You may be saying to yourself, "sure, but I'm not a world-class athlete, so what the hell do I care?"
Well, ESPN has you covered in a pretty extensive set of on-the-record interviews. Some juicy quotes:
The dining hall is among everyone's first village stops. "When I walked in for the first time in Atlanta," says women's soccer player Brandi Chastain, "there were loud cheers. So we look over and see two French handballers dressed only in socks, shoes, jockstraps, neckties and hats on top of a dining table, feeding one another lunch. We're like, 'Holy cow, what is this place?'" Many liken it to a high school cafeteria, "except everyone's beautiful," says Julie Foudy, who has two golds and one silver from playing soccer in three Olympics and is now an analyst for ESPN. "We'd graze over our food for hours watching all the eye candy, wondering why I got married."
Those who desire a little privacy can borrow a hotel room from their agents or visiting friends. "You can get pretty much whatever you want if you flash your medal," says one American female. "That usually does the trick." Not quite everything. At the Lillehammer Games in 1994, two German bobsledders tried using their medals as currency. "They made it clear that they'd trade me their gold for all kinds of other favors," Sheinberg says. "I said jokingly, 'Thanks, but Tommy Moe has a medal. I'll play with his.'" The Germans were hoping for some group fun, which is not uncommon in the village. One skier tells a story from the Vancouver Games in 2010, when six athletes -- "some Germans, Canadians and Austrians" -- got together at a home outside the Whistler village. "It was a late-night whirlpool party. It turned into a whirlpool orgy."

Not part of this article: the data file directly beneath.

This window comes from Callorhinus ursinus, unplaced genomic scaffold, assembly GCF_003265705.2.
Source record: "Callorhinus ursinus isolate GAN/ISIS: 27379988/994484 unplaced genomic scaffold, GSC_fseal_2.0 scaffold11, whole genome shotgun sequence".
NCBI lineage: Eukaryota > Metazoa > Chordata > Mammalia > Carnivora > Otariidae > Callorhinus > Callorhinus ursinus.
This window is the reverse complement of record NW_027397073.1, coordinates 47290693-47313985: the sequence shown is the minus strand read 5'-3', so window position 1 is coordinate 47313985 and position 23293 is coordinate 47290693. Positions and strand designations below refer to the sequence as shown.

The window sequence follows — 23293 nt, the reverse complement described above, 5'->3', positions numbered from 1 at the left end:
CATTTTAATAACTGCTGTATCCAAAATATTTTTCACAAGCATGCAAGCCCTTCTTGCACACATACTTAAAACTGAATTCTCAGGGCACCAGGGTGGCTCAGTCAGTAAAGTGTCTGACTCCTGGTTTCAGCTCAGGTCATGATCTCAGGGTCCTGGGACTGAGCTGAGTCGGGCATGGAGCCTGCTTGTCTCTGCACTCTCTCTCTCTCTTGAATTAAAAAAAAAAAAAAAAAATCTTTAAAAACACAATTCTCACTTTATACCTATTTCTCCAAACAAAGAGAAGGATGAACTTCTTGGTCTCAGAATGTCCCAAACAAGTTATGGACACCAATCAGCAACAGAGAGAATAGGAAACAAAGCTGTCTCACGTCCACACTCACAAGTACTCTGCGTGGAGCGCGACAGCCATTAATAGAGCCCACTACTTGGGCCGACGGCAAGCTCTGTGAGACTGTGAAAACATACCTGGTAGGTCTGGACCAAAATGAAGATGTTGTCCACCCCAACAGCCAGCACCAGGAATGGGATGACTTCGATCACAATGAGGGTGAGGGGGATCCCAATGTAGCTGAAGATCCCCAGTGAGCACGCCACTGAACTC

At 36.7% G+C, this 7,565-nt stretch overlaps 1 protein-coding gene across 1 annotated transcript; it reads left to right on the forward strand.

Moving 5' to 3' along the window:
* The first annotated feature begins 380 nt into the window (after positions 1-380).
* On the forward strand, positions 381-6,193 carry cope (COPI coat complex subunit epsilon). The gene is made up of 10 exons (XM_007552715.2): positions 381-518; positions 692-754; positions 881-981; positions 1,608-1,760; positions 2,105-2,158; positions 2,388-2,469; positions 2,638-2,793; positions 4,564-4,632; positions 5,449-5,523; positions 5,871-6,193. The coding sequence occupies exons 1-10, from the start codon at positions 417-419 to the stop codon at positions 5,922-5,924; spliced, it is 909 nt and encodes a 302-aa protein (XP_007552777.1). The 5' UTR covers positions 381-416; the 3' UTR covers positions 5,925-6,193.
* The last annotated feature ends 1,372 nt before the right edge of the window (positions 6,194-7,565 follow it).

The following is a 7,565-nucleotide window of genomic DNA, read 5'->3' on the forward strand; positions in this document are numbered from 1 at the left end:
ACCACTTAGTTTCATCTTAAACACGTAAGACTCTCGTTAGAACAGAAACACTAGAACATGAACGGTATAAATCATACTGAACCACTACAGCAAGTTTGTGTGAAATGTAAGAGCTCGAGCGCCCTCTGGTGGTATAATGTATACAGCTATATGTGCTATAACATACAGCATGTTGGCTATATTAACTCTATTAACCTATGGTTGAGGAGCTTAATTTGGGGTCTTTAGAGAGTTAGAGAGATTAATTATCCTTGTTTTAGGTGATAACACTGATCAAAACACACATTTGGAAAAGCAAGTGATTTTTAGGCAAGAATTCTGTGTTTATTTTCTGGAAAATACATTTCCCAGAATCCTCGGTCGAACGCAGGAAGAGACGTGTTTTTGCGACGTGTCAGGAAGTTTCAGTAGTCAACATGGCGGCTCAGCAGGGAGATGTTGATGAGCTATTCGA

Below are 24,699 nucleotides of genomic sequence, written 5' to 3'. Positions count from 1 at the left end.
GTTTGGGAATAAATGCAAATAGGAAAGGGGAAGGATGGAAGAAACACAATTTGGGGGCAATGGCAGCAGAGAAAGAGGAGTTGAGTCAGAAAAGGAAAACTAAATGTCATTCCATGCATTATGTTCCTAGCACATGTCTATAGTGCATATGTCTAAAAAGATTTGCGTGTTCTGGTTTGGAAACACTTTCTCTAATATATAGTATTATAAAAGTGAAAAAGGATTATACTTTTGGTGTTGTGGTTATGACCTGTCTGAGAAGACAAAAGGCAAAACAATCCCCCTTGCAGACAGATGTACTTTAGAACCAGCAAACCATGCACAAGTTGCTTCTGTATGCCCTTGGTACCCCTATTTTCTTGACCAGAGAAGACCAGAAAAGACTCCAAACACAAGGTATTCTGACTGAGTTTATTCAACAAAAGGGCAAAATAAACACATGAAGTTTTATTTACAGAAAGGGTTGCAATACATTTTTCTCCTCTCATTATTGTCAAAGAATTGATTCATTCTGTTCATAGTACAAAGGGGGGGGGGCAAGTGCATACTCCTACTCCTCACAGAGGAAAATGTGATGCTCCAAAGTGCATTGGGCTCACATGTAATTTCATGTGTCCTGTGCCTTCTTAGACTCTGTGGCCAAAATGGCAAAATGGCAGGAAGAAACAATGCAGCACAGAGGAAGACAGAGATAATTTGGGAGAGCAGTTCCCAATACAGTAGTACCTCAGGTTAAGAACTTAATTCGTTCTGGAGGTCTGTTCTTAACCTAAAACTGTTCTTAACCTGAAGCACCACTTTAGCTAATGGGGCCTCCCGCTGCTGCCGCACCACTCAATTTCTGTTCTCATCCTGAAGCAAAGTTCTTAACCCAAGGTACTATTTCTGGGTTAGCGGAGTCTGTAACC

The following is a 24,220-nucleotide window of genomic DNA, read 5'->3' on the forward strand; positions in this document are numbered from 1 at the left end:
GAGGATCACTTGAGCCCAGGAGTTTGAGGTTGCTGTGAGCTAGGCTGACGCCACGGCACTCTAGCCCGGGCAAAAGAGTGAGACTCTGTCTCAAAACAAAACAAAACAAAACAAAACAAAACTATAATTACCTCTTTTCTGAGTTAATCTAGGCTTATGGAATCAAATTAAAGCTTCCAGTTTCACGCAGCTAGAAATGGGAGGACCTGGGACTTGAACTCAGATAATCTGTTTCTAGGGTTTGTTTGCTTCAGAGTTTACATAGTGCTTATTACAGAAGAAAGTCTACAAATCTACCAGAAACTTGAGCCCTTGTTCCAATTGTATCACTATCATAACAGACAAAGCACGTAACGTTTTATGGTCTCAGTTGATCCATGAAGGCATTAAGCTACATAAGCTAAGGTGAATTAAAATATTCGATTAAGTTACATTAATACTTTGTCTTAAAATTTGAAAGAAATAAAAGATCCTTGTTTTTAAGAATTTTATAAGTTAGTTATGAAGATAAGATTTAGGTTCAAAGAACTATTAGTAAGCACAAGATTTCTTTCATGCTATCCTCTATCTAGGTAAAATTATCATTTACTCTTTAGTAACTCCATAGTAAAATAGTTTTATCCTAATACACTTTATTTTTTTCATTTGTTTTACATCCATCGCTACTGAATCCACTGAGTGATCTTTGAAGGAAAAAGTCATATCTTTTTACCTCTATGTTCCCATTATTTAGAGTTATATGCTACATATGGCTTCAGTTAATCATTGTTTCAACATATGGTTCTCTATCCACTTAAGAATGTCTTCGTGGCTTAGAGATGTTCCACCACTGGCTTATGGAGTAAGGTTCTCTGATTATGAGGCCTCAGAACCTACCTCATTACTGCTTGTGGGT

After the Beijing Games, the women went, well, Hollywood. Solo recounts the story: "I probably shouldn't tell you this, but we met a bunch of celebrities. Vince Vaughn partied with us. Steve Byrne, the comedian. And at some point we decided to take the party back to the village, so we started talking to the security guards, showed off our gold medals, got their attention and snuck our group through without credentials -- which is absolutely unheard of." And, she adds, "I may have snuck a celebrity back to my room without anybody knowing, and snuck him back out. But that's my Olympic secret." The best part, according to Solo? "When we were done partying, we got out of our nice dresses, got back into our stadium coats and, at 7 a.m. with no sleep, went on the Today show drunk. Needless to say, we looked like hell."
I'm not normally one for juicy details, but I expect we'll hear some good stories over the next month. Post 'em here. Maybe Pseu and Bonger can talk their way into an orgy with a Swedish running team.